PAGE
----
Whistleblower Draws Attention to Lack of Prison Medical Care

A recent story published by Courthouse News Service details a legal case in Arizona that deserves to be making headlines nationwide. There has been a lot of media coverage over the last few years of the abuses of the private, for-profit prison industry. The Arizona case, however, highlights what can go wrong even when the state is still in charge. It also reminds us of the critical role our courts play in overseeing those with power and ensuring they do their jobs properly and humanely.

In Arizona, according to the news service, the state retained control of the prisons that are the focus of the lawsuit, but contracted out medical services to “Corizon, one of the nation’s largest prison health care providers.” Citing reporting by local NPR affiliate KJZZ, the news service writes that a Corizon staff member told a doctor working with the company part-time “to cancel a pending infectious disease consultation for a prisoner” because the consultation was past due and the company risked being fined for its slow response. The whistleblower also reported instances of critical medication, such as insulin, being withheld from prisoners and of her superior ordering her not to treat an inmate who had suffered a heart attack. She alleges she was told to spend less time with patients and focus on paperwork instead.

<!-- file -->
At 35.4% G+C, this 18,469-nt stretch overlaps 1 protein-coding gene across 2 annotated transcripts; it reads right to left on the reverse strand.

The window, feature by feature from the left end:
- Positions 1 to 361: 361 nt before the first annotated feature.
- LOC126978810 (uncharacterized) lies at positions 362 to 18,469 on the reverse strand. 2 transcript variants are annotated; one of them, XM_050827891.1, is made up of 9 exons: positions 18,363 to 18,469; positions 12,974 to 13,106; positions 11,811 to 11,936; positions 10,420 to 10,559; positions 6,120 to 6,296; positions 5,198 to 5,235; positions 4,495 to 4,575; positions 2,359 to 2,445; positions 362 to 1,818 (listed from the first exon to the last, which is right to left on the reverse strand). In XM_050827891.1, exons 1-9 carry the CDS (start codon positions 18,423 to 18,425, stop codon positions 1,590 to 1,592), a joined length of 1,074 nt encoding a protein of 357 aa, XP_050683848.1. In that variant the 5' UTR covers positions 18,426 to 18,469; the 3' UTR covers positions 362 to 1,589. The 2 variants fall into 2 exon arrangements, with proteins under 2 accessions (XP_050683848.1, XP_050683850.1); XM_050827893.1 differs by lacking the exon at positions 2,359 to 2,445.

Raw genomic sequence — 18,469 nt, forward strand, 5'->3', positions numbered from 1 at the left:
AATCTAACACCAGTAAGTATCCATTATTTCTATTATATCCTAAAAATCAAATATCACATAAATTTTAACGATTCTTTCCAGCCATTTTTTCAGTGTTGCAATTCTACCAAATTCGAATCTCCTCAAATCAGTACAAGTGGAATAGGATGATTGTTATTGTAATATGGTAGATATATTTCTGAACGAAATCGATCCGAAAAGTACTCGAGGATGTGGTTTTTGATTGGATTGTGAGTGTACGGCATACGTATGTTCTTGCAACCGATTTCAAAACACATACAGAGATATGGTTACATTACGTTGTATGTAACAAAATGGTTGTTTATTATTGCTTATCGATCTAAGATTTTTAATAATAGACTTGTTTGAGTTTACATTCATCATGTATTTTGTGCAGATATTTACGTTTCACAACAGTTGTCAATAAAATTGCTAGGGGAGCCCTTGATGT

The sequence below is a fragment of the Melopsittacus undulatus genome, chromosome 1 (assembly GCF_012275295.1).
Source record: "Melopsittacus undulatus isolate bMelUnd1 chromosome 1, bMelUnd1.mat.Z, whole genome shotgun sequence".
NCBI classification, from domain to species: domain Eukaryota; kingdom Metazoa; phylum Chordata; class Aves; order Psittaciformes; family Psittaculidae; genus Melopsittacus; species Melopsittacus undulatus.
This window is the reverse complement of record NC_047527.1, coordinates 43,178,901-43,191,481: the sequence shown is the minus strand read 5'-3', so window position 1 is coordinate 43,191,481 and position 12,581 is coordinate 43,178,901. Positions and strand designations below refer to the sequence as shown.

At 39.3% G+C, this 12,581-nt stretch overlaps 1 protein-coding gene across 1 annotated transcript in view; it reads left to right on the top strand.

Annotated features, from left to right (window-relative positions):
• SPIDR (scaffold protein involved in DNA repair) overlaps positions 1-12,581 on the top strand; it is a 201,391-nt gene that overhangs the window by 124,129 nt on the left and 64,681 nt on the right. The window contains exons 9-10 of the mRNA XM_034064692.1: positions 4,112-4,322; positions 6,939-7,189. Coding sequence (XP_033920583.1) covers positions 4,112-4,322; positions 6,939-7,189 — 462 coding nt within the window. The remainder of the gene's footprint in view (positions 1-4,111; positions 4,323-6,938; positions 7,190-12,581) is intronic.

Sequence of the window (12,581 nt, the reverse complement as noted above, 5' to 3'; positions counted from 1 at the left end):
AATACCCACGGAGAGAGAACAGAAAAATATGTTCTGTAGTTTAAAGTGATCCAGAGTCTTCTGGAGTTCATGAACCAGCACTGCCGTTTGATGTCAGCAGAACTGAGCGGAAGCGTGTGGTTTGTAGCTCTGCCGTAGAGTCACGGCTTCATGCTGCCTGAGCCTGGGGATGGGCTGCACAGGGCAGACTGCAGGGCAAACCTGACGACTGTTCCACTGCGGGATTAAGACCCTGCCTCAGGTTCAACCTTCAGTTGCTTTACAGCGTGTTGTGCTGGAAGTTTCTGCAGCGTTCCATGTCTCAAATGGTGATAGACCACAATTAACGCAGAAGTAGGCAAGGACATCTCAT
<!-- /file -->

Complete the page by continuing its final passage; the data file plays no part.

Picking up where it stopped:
This case raises serious political issues, reminding us that the ‘savings’ offered by privatizing public services can sometimes be illusory. It also raises an equally serious civil rights issue. As I have noted in the past, federal, and many state, laws require that inmates receive a level of health care comparable to what they could expect to receive were they free. Failure to provide that level of care is a civil rights issue as defined in 42 US Code 1983. This statute protects anyone who has been deprived of “any rights privileges or immunities secured by the Constitution and laws” by the government at any level. Crucially, that responsibility extends to the government’s agents – in this case, private contractors. Corizon is a private company, but because it is working for the government, the government’s obligation to provide proper medical care extends to the company itself. Corizon, in legal terms, becomes a “state actor” because they are under contract to, in this case, Arizona to treat people who are, ultimately, in the state’s care.

It is worth adding that here in Oregon the state freely acknowledges this, notably on the Oregon Department of Corrections’ “Health Services” web page (see link below).

As a Portland attorney practicing in both Oregon and Washington I have long been concerned about the outsourcing of critical services in prisons and other places. It is important for government at all levels to understand that its obligations to prisoners and other Oregonians do not end when a private company is hired to take care of some of the state’s duties. It is equally important for those companies to understand that working for the government does not shield them from legal accountability if they fail in their obligations to prisoners, patients, schoolchildren or anyone else with whose care they are charged. Civil rights do not end when the government hires someone else to do its job. 42 US Code 1983 provides an essential tool for anyone seeking to enforce accountability.


Courthouse News Service: Damning Testimony on Medical Care in Arizona Prisons

Oregon Department of Corrections “Health Services” page

42 USC 1983 summary


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